Communicating the COVID-19 vax rollout: one year on

It has been the communication story that has dominated the past 12 months – getting Australians vaccinated.

Last month, we marked one year since the COVID-19 vaccination roll out started in Australia. While our vaccination rates are now among the highest in the world, a successful roll out was not always so certain.

One person who has been deeply engaged with this communication challenge is Darren Behar who is Managing Partner at one of Australia’s largest independent consultancies – SenateSHJ.

In this episode of Smoke Signal, Darren takes us back to that time 12 months ago when we’d emerged from the depths of 2020 hoping that 2021 was going to be the year we returned to normalcy. It didn’t pan out that way. Mixed messaging from Federal and State Government, competing narratives, and a rise in misinformation and disinformation saw the push to vaccinate start out, for lack of better words, in chaos.

Darren explains that in the early days there was no playbook for facing such a big challenge. It was being made up on the run – and that was a challenge for everyone, not just communicators.

While there was much confusion and complexity, it is at such a time that you need to go back to first principles: what is going to motivate individuals and communities and drive action?

“Peers, friends, family and trusted organisations in our lives are more likely to motivate us to change our behaviour,” Darren says. “Grassroots communication was key to help those at the front line communicate with their communities and stakeholders directly.”

While much of the attention was on the Government communication – no one will quickly forget the daily press briefings to announce case numbers – this was becoming increasingly challenging. Senate SHJ research found trust in Government deteriorated rapidly during the pandemic. While almost 60% said Government was effective at keeping them informed in 2020, 12 months later, just a third said Federal Government communication was influential in their behaviour – this at a time when they were trying to maintain COVID safe behaviour and also get people vaccinated.

This made creating a social movement at the grassroots vital in overcoming this distrust and the increasing amounts of misinformation. Darren explains this was achieved by bringing together five elements: Common Cause; Catalyst; Connection, Coordination and Conversation.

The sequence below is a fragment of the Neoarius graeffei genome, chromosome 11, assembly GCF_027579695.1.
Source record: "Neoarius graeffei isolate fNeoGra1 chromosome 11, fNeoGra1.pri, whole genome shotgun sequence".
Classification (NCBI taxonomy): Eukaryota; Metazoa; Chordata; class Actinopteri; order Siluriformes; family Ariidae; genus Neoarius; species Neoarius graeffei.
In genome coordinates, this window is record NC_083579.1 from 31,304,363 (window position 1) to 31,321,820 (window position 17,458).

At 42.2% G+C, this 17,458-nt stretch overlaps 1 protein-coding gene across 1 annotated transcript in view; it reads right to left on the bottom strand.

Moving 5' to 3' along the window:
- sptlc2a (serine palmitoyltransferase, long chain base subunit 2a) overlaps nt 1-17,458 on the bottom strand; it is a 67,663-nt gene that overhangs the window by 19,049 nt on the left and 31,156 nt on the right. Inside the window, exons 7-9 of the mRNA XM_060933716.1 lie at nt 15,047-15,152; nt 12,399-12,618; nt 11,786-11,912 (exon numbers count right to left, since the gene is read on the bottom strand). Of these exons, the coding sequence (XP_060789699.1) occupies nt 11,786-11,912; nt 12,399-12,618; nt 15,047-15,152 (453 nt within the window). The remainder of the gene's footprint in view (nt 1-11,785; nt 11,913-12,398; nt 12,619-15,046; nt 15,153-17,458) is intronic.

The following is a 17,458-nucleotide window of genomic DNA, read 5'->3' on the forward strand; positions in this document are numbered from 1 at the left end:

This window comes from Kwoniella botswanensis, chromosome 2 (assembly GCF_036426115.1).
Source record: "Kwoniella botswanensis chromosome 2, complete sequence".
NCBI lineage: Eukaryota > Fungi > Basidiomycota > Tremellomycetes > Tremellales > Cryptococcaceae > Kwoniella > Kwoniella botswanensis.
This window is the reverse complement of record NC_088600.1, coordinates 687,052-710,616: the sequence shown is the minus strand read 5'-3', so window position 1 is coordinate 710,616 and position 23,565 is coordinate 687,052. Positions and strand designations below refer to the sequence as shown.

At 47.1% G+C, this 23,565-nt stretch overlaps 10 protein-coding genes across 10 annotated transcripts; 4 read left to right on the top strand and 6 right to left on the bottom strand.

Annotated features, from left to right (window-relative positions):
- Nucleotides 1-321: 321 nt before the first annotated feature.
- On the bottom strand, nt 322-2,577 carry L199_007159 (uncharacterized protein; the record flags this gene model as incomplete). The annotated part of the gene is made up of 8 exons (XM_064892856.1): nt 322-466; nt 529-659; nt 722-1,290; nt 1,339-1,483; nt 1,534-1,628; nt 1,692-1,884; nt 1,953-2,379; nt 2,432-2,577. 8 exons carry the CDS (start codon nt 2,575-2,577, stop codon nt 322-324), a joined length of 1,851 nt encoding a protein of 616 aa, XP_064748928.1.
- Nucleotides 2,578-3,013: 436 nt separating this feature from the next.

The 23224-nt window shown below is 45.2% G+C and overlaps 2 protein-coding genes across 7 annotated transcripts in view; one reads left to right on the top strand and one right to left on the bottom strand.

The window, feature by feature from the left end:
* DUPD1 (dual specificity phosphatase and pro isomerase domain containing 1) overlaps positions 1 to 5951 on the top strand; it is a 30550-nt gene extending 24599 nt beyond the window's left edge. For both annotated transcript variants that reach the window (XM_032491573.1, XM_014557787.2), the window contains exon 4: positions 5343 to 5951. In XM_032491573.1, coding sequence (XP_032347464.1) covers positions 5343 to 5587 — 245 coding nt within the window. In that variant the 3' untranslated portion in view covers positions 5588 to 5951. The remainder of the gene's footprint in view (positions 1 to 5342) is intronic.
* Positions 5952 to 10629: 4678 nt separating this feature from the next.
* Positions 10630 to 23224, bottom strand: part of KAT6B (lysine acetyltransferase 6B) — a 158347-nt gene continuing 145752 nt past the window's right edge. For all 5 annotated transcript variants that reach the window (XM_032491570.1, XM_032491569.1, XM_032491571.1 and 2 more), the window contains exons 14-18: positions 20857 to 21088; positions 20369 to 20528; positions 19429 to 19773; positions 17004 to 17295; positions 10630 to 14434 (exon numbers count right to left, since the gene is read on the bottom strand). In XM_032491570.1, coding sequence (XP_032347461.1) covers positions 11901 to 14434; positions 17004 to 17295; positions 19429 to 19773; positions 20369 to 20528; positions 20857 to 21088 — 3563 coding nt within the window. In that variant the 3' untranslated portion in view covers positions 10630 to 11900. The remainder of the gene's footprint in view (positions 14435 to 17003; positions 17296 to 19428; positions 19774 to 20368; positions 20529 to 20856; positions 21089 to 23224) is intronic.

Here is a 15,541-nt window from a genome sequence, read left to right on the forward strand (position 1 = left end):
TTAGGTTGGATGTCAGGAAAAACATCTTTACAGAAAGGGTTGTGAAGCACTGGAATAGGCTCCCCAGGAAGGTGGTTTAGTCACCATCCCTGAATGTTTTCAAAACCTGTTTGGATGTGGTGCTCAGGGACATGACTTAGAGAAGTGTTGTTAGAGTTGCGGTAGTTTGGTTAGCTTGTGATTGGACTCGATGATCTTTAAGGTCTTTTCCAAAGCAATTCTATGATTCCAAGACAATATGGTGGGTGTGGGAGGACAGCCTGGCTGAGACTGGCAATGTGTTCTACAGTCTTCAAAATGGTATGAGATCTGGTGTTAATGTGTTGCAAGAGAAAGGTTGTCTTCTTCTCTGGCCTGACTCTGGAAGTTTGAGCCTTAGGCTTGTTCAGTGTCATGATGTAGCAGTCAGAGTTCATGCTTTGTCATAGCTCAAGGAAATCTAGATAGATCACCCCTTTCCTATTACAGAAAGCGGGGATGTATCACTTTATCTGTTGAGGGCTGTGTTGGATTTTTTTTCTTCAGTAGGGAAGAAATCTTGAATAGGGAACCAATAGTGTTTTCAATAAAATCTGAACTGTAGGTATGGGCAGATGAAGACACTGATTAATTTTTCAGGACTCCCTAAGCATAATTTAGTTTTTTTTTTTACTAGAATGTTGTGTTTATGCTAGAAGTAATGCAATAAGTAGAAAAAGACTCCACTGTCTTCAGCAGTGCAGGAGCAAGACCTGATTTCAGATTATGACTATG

There was also a need for more than one story and Darren sees three narratives that came together to help drive up vaccination rates:

  • Duty: as a citizen this is the right thing to do for all Australians.
  • Consequences: help open our borders quicker so we can travel and see family and friends; help open up the economy and get back to your local coffee shop.
  • Responsibility: keep your family and community safe.

In terms of the lessons to add to the playbook for the future. Darren has three for leaders (Government and business):

  • We need to be transparent and a more authentic in our communication: do what we say we are going to do.
  • We have to be prepared to acknowledge faults: fess up when you mess up. It is ok to be vulnerable.
  • Stories and narratives matter: It took a while to get them right but when it worked it drove tangible change.

Published by Paul

Paul Cheal is an experienced financial and corporate communications leader with over 20 years’ experience working with Australian and global brands to build and protect their reputation.
He is a former journalist and an experienced academic, having been a casual tutor and lecturer at University of Technology, Sydney, teaching PR and communication to undergraduate and post graduate students. With a Masters of Public Communication from UTS as well as a Bachelor of Arts (Communications), Paul is passionate about Public Relations, this podcast is an opportunity to speak with key practitioners, academics, leaders and influencers from across the profession.